Natural First Aid Kit
First Aid and CPR
First aid and Cardiopulmonary Resuscitation courses are available for pet owners both in-person and online. They are offered through the Red Cross and many private groups. The Red Cross has a free mobile application/app that provides veterinary as well as everyday pet care.
First Aid Kit Ingredients
When making your own first aid kit for home or travel, there are many homeopathic and herbal remedies that can be included.
- In case of accidental ingestion of something you suspect may be toxic, it is best to call a poison control center to determine whether the pet needs veterinary care and whether inducing vomiting is recommended. Options include the United States ASPCA Poison Control Center, which is open 24 hours a day, 365 days a year. The phone number is (888) 426-4435. Another option is the Pet Poison Hotline, which is also open 24/7. The phone number is (855) 764-7661. Their website has an alphabetical listing of potential toxins for quick reference. Check resources within your country if you live outside the United States.
- If the poison control center recommends inducing vomiting, hydrogen peroxide 3% solution works well for most pets. Hydrogen peroxide is an irritant to the pet’s intestinal tract and typically works within 10 to 15 minutes, recovering about 50 percent of the ingested contents of the stomach. The vomiting can last for up to 45 minutes. The recommended dose is 1 teaspoon per ten pounds body weight. This dose can be repeated if the pet does not vomit within fifteen minutes.
- Inducing vomiting can be dangerous in brachycephalic (short-faced) breeds because of concerns of causing aspiration pneumonia, so be sure to check with your veterinarian first. Do not induce vomiting if your pet is lethargic or comatose or if he is having seizures. If your pet ingested something more than two hours prior, it may be too late to get him to vomit it up.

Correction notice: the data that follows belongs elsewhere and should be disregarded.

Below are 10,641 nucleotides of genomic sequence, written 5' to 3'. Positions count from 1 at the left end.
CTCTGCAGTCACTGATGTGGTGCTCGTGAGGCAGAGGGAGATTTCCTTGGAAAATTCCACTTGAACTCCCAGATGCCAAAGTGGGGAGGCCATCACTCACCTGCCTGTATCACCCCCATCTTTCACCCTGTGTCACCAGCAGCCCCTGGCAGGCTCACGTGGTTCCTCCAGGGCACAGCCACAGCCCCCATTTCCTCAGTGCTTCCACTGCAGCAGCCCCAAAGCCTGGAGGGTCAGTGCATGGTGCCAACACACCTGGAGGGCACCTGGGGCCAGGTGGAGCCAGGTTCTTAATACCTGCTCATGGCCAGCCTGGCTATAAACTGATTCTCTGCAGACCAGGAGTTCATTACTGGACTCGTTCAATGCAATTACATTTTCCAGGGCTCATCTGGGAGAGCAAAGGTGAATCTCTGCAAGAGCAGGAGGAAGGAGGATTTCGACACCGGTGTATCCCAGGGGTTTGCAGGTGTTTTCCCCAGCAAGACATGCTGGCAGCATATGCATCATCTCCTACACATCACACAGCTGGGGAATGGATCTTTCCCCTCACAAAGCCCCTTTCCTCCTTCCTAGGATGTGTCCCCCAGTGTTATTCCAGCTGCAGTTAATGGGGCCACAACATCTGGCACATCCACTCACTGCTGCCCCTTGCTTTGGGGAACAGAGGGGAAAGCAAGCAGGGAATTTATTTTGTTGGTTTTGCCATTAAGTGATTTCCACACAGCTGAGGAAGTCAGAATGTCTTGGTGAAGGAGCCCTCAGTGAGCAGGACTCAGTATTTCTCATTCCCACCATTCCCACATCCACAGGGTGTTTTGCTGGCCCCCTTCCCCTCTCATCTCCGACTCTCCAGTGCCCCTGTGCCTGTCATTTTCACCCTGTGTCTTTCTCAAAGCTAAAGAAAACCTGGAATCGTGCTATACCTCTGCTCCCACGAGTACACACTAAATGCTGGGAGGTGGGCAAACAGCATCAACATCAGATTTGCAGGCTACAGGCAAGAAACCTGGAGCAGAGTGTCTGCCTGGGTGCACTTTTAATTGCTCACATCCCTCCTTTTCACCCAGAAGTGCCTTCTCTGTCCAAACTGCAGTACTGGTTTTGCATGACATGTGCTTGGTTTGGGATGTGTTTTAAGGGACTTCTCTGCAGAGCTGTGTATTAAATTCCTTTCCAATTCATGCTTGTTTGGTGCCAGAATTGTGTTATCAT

Sprains, strains, and muscle aches
- Homeopathic arnica30C can be given orally every few hours immediately after the injury.
- Moldable cold packs can also be placed over inflamed muscles or joints for ten minutes two to three times daily for the first 48 hours.
- After 48 hours change to warm packs to increase circulation and healing to the area.
- Herbal remedies are available; one of my favorites is Dog Gone Pain which can be used for cats or dogs.
Cuts, scrapes, wounds, and hot spots
- Virgin organic coconut oil or Manuka honey act as natural antibacterial agents that will prevent infection. Colloidal silver can be very effective at decreasing inflammation and preventing infection. Aloe vera gel or an herbal ointment will soothe and help heal wounds. Hotspot Relief Balms containing a combination of coconut oil, Manuka honey, aloe, and herbs are also available. Compresses of warm green, black, or chamomile tea can help decrease swelling. French green clay products can help dry moist wounds.
- Hydrogen peroxide is not recommended for use on wounds, as it does not distinguish between good and bad cells within the wound. It kills everything, including the white blood cells that ward off infection, which slows down healing, making the wound stay open longer, which can lead to more infections.
- Another commonly used product for cleaning wounds is rubbing alcohol. While it is true that alcohol can work to minimize germ activity within the wound surface, it will also burn the skin immediately. Skin cells can be damaged, and the process is painful for your pet.
- The first choice for cleaning a wound should be thorough flushing of water or saline over the injury to initially minimize infection. This will provide moisture and help cleanse the injury without risk of cell damage. Saline, when made correctly, has the same makeup as body tissue and is gentle on vital healing cells. Daily flushing will remove bacteria, pus, and dead cells.
- To make a saline solution for your dog or cat, add ½ teaspoon of sea salt to one cup of boiling water. Stir to dissolve; use when cool. Make a fresh solution each time you need it.
For wounds that are bleeding
- Powdered goldenseal or yarrow are very effective, along with topical powders made for humans.
- Witch hazel also works to constrict blood vessels and is a good disinfectant for the wound.